The Calgary Journal
The Calgary Journal

The director of player development at Hockey Canada, Corey McNabb, is extremely passionate about developing the best players and coaches possible, but he feels the current system in place is not necessarily helpful to this goal.

“One of the main focuses of mine is long-term player development,” says McNabb.

“We're currently looking at what a season should look like in order to give the player the best opportunity to develop their skills.”

For McNabb, his passion for the game started long before he had any aspirations of a career in the sport.

“Probably like most kids, I started playing when I was five years old. When they first started letting kids on the ice and before that, you know, my dad was one of those guys that had the rink in the backyard.”

When a broken leg at a junior camp in Seattle, Wash. ended his playing career, he left his home in High Level, Alta., and was off to school in Edmonton, trying to figure out what to do next.

“I always kind of thought I was going to be involved in hockey somehow but I didn't know how. I didn't know where, when, why, whatever. I just kind of always knew I wanted to do [hockey],” explains McNabb.

On the IceMcNabb at the home of Hockey Canada, the Markin Macphail Centre at Canada Olympic Park in Calgary, Alta. He spends most of his days searching for ways to upgrade the current Canadian system. Photo by Will Baldwin.

When reflecting on his early coaching days as a student at the University of Alberta, it’s nothing but fond memories.

“The coaching side and especially on the skill side and teaching kids skating, puck handling and shooting and all that type of stuff was what I enjoyed,” says McNabb.

Upon graduating from the physical education program at the University of Alberta, McNabb got an internship with the national governing body for roller hockey in Canada, an up-and-coming sport at the time.

There, he gained valuable experiences that would eventually culminate in something bigger.

“We want to try and change the emphasis so that you have more practice at the start of the year and more games at the end of the year when it should be at a higher level of competition and a higher level of intensity.” -Corey McNabb

“There wasn't a lot of resources in it… it's kind of like you only had three or four people in the whole country that were doing it so everyone was kind of doing everything so it was a great learning experience,” explains McNabb.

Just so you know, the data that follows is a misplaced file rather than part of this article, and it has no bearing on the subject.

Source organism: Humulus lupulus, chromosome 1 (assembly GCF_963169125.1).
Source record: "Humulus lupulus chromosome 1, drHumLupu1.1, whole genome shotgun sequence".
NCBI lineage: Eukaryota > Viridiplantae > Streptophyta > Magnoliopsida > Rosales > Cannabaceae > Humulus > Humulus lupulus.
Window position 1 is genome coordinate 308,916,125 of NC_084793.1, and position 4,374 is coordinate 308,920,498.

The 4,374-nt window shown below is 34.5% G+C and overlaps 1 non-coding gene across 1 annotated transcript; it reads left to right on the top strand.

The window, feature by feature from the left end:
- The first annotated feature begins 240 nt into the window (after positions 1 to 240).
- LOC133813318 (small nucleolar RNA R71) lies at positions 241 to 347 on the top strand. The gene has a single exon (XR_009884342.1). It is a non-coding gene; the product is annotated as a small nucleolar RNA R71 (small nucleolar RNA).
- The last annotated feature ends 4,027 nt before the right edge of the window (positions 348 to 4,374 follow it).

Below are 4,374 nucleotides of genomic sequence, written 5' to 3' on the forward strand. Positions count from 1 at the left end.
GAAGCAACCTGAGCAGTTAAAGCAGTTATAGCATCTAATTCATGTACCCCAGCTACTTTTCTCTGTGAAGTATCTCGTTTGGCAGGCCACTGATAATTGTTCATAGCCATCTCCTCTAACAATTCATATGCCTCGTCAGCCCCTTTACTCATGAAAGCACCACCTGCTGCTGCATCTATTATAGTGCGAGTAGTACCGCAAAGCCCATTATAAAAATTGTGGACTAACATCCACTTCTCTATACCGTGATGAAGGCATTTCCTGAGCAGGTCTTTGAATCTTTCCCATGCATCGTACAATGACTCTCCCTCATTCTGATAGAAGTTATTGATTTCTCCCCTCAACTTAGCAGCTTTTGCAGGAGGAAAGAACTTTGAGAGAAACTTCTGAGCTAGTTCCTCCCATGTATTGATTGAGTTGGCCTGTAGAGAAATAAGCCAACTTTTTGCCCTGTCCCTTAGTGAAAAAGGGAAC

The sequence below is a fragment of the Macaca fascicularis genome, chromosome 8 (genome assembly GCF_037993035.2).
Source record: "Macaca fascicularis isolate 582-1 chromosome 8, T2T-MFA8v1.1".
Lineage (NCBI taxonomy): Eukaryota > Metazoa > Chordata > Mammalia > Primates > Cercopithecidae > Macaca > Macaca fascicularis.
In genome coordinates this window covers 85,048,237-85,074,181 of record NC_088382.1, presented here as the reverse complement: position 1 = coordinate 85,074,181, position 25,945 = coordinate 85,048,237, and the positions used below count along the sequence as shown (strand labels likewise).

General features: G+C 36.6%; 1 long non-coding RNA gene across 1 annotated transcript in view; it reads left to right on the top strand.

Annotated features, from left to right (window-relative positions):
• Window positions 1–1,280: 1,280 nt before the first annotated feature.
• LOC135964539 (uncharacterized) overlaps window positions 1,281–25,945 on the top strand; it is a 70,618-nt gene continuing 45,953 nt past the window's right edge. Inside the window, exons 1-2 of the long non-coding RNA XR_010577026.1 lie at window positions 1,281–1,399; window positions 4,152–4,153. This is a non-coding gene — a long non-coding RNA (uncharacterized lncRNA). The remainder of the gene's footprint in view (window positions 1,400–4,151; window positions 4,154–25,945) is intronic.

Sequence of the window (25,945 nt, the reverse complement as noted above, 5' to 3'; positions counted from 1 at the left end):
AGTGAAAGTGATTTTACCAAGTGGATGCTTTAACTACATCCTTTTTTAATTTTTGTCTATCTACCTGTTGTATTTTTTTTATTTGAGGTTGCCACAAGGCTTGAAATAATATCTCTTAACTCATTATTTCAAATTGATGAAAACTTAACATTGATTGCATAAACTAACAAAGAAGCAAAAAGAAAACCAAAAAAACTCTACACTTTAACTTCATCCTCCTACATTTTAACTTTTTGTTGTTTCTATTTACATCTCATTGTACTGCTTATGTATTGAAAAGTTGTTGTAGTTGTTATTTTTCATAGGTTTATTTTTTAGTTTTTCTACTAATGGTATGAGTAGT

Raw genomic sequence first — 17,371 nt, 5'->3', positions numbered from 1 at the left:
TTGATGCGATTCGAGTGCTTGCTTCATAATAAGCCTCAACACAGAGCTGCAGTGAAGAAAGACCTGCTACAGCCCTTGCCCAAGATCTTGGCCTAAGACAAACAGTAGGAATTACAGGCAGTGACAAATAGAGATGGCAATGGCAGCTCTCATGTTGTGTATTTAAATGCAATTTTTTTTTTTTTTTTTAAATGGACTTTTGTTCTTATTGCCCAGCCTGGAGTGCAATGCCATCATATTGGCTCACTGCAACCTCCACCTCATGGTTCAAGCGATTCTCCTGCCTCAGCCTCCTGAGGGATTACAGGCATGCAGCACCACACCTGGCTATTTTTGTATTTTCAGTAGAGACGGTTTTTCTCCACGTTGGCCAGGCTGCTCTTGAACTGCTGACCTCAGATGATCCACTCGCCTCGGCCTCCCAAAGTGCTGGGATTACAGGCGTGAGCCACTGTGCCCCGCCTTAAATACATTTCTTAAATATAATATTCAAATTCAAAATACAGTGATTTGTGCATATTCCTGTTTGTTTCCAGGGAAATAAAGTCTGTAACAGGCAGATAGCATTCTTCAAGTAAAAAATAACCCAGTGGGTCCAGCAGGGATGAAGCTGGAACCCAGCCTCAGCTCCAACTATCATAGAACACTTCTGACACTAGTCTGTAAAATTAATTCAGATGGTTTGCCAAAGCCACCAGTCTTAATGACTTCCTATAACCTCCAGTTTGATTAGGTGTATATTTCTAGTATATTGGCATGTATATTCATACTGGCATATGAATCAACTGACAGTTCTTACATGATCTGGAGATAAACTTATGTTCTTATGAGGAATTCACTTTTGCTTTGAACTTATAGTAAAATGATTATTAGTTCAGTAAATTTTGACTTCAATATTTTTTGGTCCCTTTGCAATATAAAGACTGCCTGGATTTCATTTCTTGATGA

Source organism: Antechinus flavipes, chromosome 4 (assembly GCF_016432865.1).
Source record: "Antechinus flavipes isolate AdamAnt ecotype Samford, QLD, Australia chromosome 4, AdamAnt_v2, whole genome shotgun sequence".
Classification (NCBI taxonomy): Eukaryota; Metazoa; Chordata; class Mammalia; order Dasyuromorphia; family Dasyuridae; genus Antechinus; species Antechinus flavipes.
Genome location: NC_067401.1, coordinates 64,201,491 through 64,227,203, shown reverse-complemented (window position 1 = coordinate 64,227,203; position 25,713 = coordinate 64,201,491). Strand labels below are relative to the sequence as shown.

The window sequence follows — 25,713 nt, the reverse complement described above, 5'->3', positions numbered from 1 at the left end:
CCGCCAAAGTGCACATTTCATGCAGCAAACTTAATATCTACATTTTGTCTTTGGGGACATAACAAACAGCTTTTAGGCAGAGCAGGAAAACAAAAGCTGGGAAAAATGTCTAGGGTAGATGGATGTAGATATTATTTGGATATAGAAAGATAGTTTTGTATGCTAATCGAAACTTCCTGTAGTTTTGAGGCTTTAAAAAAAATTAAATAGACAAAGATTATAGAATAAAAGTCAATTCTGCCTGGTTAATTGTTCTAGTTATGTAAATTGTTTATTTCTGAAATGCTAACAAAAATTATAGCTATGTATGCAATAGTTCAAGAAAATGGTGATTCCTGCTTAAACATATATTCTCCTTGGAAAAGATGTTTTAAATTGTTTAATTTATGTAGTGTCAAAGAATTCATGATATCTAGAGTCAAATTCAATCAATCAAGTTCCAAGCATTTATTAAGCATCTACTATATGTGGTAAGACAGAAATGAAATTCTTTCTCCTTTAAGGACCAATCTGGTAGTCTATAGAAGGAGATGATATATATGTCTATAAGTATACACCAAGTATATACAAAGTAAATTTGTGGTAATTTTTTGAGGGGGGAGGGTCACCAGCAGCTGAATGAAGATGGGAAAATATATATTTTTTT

From there, the experience would come in handy for a job application on the ice side of things in the late 90s. With his experience and passion for development, he was the top candidate for Hockey Canada’s next director of player development.

McNabb now spends his days either travelling around the country running clinics for coaches or players, talking and teaching on the best ways to develop hockey players, or working back at Hockey Canada headquarters, researching on how Canada can improve its game.

McNabb has found something interesting.

“When we look at how many times you actually take a shot on net in a game versus a practice, how much time you’ll have the puck on your stick, practice is where you develop,” says McNabb.  

“We want to try and change the emphasis so that you have more practice at the start of the year and more games at the end of the year when it should be at a higher level of competition and a higher level of intensity.”

In today’s setup, especially in elite hockey, it is all about games and experts in the field of athlete development find this puzzling.

Dr. Kati Pasanen is a professor in the kinesiology department at the University of Calgary who has both played and coached team sports nationally and internationally for her country of Finland. To her, the current system in Canada is not necessarily the most beneficial way to long-term success for the individual athlete.

“Well of course we need to do full games. But practices are important ... we need to practice our skills and technique everyday so we get them optimized,” she explains. “It’s maybe the most important part of enhancing player development and performance.”

But for Hockey Canada, this does not mean that they are ignoring team success in the area of winning games or tournaments; they believe that, with heightened individual ability for each player, greater team success is possible.

Mike Bara is the director of Coach Development at Hockey Canada and he thinks they have a way to give Canadians the best of both worlds.

On the BenchAs director of player development at Hockey Canada, Corey McNabb is focusing on trying to find ways to improve Canada’s current system. Photo by Will Baldwin.

“I’m a firm believer the more you practice, the better you are as a team in the long run,” says Bara. “The emphasis [for us], is that skill development definitely can get you that base that helps you as a team further down the road.”

In a sport that’s played faster and faster with every passing day, McNabb and Bara believe that improving an individual’s skating or puck handling, or the ability to process the game at a quicker pace among other things, can only enhance a team’s chances at the end of the season.

McNabb and his team, are spending every day researching and developing new ways for Canadians to better develop their individual abilities in the game we hold so dearly to our hearts and it seems they may be onto something, even if it contradicts our great hockey history.

“Everybody wants to win you know… but it can’t be the ultimate focus and I think that's an issue we have in minor hockey here a little bit is the pressure to win or the want to win versus developing the best players possible.”

This email address is being protected from spambots. You need JavaScript enabled to view it.

Editor: Kate Paton |  This email address is being protected from spambots. You need JavaScript enabled to view it.